Idris Muhammad: Black Rhythm Revolution!

The drummer straddled the transition from 1950s R&B and soul-jazz into jazz fusion, the crossover exemplified in his 1970 debut as leader


Drummer Idris Muhammad ranged wide over the musical territory, starting as a teenager in New Orleans R&B, where he was the drummer on Fats Domino’s hit Blueberry Hill. He graduated in the 1960s to membership of Prestige’s soul-jazz house band – for whom he played on more than 150 recordings – before laying down the heaviest of funk in the 1970s.

Black Rhythm Revolution! was Muhammed’s first solo album, its title referring to the hard-hitting drumming of the time of which Muhammad was such a master.

As befits a music in constant transition, the two sides of this album pull in slightly different directions. The first side looks back to standard Prestige soul-jazz, with Express Yourself laying down some up and fun R&B, Soulful Drums a slow-burner featuring the leader’s emphatic drumming, and James Brown’s Super Bad a punchy workout led by the fine duo of saxophonist Clarence Thomas – he arranged all five songs on the album – and guitarist Melvin Sparks.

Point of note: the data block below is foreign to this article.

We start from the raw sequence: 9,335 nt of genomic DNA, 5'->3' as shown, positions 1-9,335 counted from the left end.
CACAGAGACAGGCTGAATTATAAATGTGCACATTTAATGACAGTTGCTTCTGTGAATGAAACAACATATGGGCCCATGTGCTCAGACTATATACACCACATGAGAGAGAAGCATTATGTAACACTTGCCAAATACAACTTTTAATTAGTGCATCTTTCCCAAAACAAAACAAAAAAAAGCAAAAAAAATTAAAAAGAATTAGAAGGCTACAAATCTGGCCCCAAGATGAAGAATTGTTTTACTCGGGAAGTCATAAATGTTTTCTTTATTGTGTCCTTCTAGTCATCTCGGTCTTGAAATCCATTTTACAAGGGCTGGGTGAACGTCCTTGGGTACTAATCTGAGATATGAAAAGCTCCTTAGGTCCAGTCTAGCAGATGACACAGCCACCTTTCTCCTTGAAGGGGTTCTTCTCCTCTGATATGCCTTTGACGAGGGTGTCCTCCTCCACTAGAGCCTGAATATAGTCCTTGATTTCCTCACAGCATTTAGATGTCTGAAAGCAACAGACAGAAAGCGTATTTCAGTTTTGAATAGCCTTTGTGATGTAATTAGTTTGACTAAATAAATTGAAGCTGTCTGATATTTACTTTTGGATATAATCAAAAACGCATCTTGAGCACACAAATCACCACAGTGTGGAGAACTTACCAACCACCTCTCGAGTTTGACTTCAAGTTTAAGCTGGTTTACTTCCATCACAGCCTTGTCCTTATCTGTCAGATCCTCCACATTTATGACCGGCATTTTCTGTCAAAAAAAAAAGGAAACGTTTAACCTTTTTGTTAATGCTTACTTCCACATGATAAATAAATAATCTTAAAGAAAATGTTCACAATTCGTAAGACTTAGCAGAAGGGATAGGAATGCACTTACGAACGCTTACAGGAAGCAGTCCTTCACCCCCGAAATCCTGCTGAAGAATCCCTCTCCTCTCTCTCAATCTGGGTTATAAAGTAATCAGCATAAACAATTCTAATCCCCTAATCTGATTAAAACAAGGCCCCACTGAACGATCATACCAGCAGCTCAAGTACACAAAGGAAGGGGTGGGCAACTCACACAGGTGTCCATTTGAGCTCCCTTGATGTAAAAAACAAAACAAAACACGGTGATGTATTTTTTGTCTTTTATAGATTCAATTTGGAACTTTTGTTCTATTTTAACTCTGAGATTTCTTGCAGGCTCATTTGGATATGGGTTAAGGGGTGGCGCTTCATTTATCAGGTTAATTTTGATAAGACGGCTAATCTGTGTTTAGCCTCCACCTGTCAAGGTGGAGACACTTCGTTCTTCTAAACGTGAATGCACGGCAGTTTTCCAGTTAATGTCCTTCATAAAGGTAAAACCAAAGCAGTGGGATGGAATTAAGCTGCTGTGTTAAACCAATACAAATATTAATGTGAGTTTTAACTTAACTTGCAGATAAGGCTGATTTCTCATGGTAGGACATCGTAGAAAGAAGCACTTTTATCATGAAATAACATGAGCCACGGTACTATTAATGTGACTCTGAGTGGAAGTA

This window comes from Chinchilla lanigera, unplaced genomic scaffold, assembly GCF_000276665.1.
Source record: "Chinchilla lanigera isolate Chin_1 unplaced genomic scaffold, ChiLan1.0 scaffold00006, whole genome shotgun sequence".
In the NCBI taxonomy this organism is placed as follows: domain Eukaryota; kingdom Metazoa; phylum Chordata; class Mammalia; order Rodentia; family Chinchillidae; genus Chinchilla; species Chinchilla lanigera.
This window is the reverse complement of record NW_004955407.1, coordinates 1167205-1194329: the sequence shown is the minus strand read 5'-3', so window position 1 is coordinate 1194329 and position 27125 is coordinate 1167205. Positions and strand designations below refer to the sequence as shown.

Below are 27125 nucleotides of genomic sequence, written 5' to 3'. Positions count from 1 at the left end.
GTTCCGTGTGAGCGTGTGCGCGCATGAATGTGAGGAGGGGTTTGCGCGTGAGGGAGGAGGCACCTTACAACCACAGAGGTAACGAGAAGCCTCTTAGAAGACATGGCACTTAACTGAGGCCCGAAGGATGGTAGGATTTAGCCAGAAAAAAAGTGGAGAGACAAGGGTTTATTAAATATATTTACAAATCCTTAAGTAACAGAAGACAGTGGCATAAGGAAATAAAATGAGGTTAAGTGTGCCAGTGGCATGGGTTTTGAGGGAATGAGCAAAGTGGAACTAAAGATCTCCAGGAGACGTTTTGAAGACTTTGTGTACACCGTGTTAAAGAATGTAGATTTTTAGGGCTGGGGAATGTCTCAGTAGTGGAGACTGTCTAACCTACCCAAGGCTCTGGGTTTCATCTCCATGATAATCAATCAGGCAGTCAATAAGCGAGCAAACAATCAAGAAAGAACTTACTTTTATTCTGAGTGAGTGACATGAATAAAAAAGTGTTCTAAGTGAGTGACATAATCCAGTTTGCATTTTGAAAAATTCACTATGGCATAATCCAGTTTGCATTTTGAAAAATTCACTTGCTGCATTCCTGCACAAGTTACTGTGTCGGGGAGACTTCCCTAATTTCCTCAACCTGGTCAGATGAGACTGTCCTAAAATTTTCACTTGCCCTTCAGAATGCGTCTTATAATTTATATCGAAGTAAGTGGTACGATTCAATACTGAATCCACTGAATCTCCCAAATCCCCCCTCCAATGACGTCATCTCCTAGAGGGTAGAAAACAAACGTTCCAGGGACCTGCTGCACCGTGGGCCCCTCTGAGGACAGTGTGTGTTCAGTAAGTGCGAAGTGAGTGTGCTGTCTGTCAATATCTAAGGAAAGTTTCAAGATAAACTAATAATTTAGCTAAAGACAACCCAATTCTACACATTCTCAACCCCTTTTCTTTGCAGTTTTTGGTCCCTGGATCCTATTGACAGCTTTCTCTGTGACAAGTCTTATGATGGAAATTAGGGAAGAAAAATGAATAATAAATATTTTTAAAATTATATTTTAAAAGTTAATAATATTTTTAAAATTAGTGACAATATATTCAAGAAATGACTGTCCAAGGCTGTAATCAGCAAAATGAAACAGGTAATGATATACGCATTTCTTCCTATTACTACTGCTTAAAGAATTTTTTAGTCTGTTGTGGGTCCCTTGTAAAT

The second side looks forward to 70s modal fusion, Muhammad expanding his drum kit to end Wander on tuned tom-toms, and playing a ceremonial log drum from New Guinea in his solo on By The Red Sea. Both pieces were written by Muhammad, proving that drummers can make fine composers.

It is obviously good to have this fine album back in circulation but the sonic quality of this high-quality vinyl release makes it something special. I doubt this album has ever been heard so clearly before.

Express Yourself; Soulful Drums; Super Bad (15.30) – Wander; By The Red Sea (20.00)
Muhammad (d); Virgil Jones (t); Clarence Thomas (ss, ts); Harold Mabern (elp); Melvin Sparks (elg); Jimmy Lewis (elb); Buddy Caldwell (cga). Van Gelder Studio, Englewood Cliffs, New Jersey, 2 November 1970.
Prestige CR00523 LP